While Europe was seemingly “lost” in the words of one Israeli official with regard to yesterday’s vote on the Palestinian status at the United Nations, one European country held firm: the Czech Republic. The Czechs were one of nine countries to vote outright against the initiative to give Palestine non-observer member status.

To gain some insight on this, I got in touch with James Kirchick, a Tablet columnist and a fellow at the Foundation for Defense of Democracies, who lives in Berlin and is our expert on Central Europe.

Here’s his Praguenosis:

The Czech vote against upgrading Palestinian status at the United Nations is significant, as it sets the small, Central European country apart from every other nation on the continent, all of which voted for the motion or abstained. Once Germany announced that it would abstain rather than vote against the measure, many assumed that the Czechs would follow the lead of their large and influential neighbor.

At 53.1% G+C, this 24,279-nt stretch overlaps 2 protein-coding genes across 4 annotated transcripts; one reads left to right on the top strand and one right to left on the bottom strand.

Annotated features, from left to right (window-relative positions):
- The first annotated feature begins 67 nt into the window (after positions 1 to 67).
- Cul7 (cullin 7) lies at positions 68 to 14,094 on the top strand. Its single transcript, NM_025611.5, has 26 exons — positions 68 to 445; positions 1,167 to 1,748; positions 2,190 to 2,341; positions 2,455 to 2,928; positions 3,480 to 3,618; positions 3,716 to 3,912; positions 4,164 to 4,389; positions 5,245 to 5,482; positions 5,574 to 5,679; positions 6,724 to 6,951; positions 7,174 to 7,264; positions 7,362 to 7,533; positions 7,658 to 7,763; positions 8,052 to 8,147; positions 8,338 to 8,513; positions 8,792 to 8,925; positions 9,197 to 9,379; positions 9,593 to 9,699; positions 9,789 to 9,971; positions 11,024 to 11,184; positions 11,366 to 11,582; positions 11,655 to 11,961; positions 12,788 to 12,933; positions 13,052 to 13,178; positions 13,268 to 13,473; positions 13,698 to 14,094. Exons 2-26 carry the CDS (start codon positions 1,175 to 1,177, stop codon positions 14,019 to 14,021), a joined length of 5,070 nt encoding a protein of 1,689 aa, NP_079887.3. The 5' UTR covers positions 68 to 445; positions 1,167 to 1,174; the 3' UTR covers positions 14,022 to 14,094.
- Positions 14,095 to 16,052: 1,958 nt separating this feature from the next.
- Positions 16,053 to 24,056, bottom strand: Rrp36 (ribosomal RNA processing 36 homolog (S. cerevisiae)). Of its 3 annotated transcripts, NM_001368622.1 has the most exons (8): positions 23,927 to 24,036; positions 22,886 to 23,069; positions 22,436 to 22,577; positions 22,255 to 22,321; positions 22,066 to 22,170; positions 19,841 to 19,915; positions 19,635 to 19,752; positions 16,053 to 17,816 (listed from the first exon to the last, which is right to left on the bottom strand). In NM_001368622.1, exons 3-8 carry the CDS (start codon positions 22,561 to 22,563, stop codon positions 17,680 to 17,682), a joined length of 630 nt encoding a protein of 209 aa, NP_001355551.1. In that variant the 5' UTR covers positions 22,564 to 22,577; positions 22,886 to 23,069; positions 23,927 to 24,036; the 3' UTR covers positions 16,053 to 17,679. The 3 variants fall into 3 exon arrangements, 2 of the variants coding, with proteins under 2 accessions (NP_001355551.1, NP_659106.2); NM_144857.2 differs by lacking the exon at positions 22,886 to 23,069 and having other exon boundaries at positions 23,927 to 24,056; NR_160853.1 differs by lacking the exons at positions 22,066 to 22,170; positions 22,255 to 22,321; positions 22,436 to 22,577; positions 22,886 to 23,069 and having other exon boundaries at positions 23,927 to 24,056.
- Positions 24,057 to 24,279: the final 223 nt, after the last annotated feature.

That the Czechs sided with Israel and the United States demonstrates the importance that Prague attaches to the transatlantic alliance, as it was willing to buck its fellow EU members and side with Washington on a controversial issue. The vote also shows the affinity that the Czech Republic has long felt for Israel, an affinity that dates at least from the visit that Tomas Masaryk, the first President of independent Czechoslovakia, made to Palestine in 1927, through communist Czechoslovakia’s supply of weapons to the Jewish State in the 1948 War of Independence, the presidency of Vaclav Havel (whose second state visit as president of free Czechoslovakia was to Israel), up to the present day. Israeli Prime Minister Benjamin Netanyahu has made two visits to Prague in the last two years. On his most recent trip just a few months ago–a joint cabinet summit that was the largest ever for the Czech Republic–he presciently declared that Israel has “no better friends in Europe than the Czech Republic.” Though Prague made a decision that was unpopular internationally, its support for Israel is not likely to be forgotten in either Washington or Jerusalem.